Boris Johnson

Prime Minister Boris Johnson is due to make a public statement at 8pm today, which is expected to announce a tightening of restrictions.

The Speaker of the House of Commons has granted a request from the Government to recall the House at 11.30am on Wednesday (January 6) where MPs will consider public health regulations in light of the upcoming announcement.


  1. The last few days have really dented the “schools spread covid narrative”. Are they a factor, yes.

    The bigger factor is the amount of selfish people roaming the country thinking that they can do what they want without care for the vulnerable in society, regardless of demographic.

  2. The depressing thing about this whole coronavirus pandemic is the inevitability with which this government fails to take timely and effective action.
    For a year everything they’ve done has been reactive, behind the curve. Usually weeks too late.
    There’s no doubt that people behaved irresponsibly over Christmas, but they have been doing so throughout. But given the vague messages from government (Boris’ trusting people’s common sense- fat chance, a majority voted Tory and Brexit), mixed messages, plainly daft situations (your grandad couldn’t visit, unless he was your plumber, then it’s alright), ok to go hunting, but not rambling, and so on, I’m not really surprised.
    And people seem to have absolutely no concept of two yards distance.

    • So really the issue is with the public not doing as they are told or being incapable of thinking for themselves. No goverment can can deal with htat unless we are prepared to have a full on authoritarian state.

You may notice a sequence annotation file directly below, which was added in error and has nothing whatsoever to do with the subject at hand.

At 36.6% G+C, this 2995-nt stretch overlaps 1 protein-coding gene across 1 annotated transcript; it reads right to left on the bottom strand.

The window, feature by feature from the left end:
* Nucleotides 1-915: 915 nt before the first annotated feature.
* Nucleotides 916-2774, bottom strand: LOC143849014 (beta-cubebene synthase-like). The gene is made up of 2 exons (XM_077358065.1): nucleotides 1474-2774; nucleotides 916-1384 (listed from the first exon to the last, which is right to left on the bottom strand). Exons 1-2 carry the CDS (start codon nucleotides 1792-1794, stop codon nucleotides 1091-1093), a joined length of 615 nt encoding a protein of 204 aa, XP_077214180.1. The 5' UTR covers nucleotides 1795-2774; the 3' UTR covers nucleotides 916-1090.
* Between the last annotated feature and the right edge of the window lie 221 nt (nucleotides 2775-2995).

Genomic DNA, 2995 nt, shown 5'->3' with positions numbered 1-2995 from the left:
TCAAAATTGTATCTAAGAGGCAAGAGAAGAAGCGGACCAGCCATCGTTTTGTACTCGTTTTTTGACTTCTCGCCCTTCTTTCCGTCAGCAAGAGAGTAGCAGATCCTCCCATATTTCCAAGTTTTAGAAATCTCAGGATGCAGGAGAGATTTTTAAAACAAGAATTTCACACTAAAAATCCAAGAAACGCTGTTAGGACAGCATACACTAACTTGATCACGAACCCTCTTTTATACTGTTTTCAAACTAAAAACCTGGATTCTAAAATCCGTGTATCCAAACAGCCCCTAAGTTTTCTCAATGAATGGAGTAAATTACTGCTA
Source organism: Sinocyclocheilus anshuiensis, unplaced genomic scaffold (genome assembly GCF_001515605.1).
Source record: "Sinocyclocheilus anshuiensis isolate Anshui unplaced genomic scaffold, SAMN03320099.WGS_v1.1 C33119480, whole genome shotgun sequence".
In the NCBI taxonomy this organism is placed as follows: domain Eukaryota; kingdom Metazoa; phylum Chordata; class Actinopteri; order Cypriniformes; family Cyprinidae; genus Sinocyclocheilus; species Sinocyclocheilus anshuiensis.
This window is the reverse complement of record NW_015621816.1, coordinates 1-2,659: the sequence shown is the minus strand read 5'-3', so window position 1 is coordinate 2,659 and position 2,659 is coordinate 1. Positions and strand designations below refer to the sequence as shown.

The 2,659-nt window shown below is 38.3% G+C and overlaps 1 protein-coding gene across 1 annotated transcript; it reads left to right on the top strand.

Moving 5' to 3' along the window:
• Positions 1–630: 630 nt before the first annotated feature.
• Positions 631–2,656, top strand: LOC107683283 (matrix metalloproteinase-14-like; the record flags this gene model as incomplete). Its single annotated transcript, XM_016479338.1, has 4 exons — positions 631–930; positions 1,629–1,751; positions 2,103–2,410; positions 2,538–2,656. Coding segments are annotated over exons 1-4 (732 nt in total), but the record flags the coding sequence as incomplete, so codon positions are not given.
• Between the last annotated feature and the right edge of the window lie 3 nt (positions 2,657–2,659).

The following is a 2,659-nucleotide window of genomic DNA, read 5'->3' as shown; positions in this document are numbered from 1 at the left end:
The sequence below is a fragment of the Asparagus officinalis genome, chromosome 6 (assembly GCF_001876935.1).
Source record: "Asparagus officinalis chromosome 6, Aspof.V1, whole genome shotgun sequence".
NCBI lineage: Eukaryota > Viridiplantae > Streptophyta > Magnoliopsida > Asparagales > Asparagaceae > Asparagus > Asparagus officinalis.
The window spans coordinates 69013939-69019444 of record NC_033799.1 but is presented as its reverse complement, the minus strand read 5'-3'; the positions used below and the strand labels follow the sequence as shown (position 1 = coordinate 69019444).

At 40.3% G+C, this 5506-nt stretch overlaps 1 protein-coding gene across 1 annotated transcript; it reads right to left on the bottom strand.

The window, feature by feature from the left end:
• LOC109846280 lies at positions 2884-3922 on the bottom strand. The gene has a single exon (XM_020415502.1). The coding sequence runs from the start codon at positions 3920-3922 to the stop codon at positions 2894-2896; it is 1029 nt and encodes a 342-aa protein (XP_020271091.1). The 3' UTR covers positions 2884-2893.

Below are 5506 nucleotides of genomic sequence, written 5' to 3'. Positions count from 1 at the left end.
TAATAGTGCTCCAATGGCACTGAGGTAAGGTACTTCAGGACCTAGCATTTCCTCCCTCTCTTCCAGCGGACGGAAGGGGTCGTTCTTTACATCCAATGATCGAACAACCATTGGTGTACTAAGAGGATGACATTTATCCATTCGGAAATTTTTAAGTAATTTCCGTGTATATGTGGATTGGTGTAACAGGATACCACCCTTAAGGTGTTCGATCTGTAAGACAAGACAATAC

3. Now that we have four testing sites in Thanet instead of two – the number of positive cases should double again next week . . .

    Surely these sites and personnel would be put to better use by inoculating people rather than just testing them ?

  4. The tests on the vaccines were done with a 3 week gap between the two inoculations, so these Government chief health idiots in charge lengthening the gap times 4 to 12 weeks might now make the vaccine useless. How can they take that upon themselves when not even the makers of the vaccines know? This poxy government are bumbling along while the country gets ill and overwhelms the NHS. There is no hold up of supplies so they should be putting all their weight on getting it rolled out with both inoculations at the correct interval as was prescribed to be of benefit. The 95% given to the vaccine must be dropping with each extra day on top of the recommended doses so by the time an extra 9 weeks or 63 days have passed the percent might be as low as zero. Was it all for nothing?

    • The first dose gives partial protection, far more than half the total. The second dose gives a bit extra.
      The thinking is this (and I’m quite sure that the government’s scientific and medical advisers are not idiots): there may be sufficient vaccine available to give the target group 2 doses. But there isn’t (yet) the capacity to deliver it (i.e. get it stuck in folks’ arms). There’s no doubt that the UK is facing a dire situation, with cases and deaths rising exponentially, so something has to be done. It’s simple arithmetic to show that if you give the whole target population *some* protection, that is better than giving half the population full protection.
      In an ideal world, we would all have had our first shots on Monday, and be eagerly looking forward to our second shots in a few weeks time.
      But it isn’t an ideal world, so we make the best of it.

  5. I note that there are three vacination sites in Thanet. So how come the powers that be decided they should be in Broadstairs, Minster and Ramsgate? It doesn’t make sense that the west of Thanet from Cliftonville onwards doesn’t have any sites, especially now as we are not ment to travel out of our district.